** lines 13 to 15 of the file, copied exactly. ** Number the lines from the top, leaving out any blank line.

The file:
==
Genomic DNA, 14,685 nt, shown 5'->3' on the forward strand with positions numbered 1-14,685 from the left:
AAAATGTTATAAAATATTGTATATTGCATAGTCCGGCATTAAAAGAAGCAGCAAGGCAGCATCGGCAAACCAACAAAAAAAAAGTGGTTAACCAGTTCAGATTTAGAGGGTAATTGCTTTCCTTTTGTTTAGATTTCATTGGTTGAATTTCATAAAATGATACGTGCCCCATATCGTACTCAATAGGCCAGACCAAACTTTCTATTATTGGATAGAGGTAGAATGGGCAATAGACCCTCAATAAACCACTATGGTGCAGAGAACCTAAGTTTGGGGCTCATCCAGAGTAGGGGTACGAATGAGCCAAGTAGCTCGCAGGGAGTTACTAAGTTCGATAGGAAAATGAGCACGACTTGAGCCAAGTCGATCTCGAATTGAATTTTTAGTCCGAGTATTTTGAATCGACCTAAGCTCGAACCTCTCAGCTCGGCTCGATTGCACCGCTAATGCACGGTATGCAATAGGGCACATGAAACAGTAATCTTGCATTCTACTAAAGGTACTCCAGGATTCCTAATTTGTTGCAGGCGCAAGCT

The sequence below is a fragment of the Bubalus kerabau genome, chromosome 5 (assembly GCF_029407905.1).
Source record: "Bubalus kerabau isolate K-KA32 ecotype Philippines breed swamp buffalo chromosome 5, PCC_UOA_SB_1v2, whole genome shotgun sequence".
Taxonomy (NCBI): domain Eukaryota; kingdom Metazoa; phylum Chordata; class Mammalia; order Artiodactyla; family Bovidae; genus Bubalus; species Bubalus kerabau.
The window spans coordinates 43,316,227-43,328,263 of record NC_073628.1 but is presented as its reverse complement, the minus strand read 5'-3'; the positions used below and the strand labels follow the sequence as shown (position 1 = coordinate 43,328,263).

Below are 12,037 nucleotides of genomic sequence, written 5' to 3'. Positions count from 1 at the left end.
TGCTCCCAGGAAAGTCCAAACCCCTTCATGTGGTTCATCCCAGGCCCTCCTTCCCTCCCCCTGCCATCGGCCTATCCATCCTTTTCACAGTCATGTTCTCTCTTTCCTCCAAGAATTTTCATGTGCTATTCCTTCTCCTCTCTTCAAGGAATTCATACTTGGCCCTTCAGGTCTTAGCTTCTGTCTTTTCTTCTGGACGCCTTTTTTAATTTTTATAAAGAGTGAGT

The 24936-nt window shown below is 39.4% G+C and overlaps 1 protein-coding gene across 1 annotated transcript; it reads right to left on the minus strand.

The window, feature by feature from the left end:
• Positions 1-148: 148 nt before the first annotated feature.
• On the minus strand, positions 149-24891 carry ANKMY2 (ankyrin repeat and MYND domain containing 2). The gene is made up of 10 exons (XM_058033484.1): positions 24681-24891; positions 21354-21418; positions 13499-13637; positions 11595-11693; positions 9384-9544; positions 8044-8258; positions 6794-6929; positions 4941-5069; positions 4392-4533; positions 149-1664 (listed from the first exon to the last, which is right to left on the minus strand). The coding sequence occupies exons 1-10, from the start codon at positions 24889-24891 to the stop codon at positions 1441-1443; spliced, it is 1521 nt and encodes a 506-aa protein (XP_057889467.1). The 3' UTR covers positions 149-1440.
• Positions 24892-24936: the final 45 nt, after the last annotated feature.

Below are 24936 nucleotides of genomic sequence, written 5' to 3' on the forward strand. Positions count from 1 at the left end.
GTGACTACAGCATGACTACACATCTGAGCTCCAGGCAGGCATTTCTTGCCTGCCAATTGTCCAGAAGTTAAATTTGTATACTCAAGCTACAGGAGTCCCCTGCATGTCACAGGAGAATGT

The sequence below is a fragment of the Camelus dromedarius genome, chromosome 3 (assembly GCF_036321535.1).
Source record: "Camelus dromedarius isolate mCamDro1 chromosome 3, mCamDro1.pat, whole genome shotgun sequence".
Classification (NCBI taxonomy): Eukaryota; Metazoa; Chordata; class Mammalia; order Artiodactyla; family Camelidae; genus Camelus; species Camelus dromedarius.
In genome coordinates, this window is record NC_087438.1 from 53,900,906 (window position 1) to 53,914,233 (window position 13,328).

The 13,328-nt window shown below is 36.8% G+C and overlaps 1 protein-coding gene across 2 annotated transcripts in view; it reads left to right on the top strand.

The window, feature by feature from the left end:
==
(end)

• Positions 24892-24936: the final 45 nt, after the last annotated feature.

Below are 24936 nucleotides of genomic sequence, written 5' to 3' on the forward strand. Positions count from 1 at the left end.
GTGACTACAGCATGACTACACATCTGAGCTCCAGGCAGGCATTTCTTGCCTGCCAATTGTCCAGAAGTTAAATTTGTATACTCAAGCTACAGGAGTCCCCTGCATGTCACAGGAGAATGT